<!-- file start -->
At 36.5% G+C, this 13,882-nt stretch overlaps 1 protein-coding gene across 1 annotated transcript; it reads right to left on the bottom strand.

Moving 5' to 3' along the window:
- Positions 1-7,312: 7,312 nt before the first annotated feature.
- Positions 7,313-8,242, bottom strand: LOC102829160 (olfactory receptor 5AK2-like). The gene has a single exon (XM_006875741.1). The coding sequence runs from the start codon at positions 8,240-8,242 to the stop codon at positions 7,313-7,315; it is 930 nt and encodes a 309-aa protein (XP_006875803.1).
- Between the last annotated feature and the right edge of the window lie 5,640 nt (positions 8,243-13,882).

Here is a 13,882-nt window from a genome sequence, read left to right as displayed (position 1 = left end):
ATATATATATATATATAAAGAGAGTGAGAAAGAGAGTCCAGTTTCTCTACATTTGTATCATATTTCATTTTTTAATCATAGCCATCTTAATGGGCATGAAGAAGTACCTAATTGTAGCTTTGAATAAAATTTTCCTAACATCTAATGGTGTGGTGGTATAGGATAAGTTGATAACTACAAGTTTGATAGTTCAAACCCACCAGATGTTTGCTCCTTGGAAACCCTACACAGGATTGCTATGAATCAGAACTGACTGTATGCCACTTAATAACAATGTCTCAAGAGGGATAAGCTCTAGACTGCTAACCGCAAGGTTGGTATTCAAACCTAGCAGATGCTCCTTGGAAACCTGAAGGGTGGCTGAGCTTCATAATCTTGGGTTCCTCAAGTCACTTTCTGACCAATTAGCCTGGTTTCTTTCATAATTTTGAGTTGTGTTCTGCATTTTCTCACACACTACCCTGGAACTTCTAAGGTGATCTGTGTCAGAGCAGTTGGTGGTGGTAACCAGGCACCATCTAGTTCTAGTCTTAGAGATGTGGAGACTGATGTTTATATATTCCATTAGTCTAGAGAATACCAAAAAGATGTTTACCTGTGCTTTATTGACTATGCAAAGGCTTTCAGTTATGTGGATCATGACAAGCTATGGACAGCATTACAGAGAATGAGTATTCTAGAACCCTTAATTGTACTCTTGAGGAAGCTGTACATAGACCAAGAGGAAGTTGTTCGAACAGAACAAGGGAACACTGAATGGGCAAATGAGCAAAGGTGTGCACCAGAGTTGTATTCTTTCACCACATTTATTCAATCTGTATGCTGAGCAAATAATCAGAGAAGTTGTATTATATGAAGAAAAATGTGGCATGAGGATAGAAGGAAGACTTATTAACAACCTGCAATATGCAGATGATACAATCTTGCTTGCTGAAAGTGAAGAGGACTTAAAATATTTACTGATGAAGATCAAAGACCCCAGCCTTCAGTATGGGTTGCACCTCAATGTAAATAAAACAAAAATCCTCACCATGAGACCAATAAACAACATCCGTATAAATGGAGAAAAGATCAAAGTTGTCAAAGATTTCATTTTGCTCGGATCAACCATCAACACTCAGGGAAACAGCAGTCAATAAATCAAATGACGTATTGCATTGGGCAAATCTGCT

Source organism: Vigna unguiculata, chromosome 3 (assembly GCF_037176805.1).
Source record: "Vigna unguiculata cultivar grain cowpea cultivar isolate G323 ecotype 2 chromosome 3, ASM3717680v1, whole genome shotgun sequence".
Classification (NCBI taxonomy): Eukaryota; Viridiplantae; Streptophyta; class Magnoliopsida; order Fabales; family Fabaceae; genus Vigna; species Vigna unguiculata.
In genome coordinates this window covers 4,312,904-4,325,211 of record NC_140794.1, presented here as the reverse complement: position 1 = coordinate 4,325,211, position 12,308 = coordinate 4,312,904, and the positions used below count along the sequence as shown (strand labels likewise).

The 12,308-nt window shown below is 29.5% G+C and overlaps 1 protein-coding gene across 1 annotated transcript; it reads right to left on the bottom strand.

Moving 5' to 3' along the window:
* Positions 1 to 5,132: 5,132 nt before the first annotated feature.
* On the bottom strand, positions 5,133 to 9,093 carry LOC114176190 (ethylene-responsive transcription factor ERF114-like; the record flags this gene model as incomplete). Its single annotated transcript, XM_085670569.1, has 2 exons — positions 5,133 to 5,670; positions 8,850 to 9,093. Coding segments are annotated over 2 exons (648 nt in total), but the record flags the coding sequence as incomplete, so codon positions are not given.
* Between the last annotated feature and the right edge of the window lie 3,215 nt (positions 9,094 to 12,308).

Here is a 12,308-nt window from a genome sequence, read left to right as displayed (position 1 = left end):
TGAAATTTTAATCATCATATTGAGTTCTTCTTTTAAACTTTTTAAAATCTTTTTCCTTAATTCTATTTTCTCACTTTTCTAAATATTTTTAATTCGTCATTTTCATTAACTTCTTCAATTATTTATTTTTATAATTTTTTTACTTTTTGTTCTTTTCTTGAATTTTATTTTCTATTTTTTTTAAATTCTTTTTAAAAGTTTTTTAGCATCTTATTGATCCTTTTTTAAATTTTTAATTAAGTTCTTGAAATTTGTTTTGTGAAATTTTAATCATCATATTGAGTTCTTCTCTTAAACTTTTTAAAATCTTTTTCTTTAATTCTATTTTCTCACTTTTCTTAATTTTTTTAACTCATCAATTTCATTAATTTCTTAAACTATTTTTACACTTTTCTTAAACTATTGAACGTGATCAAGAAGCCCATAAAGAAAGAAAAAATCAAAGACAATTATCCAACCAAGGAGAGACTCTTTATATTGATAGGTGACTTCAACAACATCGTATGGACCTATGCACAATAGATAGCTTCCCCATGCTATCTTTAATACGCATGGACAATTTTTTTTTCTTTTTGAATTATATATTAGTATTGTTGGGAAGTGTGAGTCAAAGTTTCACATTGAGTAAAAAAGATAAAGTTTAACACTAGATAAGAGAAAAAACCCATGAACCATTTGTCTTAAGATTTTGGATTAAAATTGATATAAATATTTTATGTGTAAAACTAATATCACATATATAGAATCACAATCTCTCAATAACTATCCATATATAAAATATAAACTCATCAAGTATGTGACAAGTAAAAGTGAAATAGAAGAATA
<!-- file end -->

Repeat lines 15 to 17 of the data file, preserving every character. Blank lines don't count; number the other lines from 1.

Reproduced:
* On the bottom strand, positions 5,133 to 9,093 carry LOC114176190 (ethylene-responsive transcription factor ERF114-like; the record flags this gene model as incomplete). Its single annotated transcript, XM_085670569.1, has 2 exons — positions 5,133 to 5,670; positions 8,850 to 9,093. Coding segments are annotated over 2 exons (648 nt in total), but the record flags the coding sequence as incomplete, so codon positions are not given.
* Between the last annotated feature and the right edge of the window lie 3,215 nt (positions 9,094 to 12,308).

Here is a 12,308-nt window from a genome sequence, read left to right as displayed (position 1 = left end):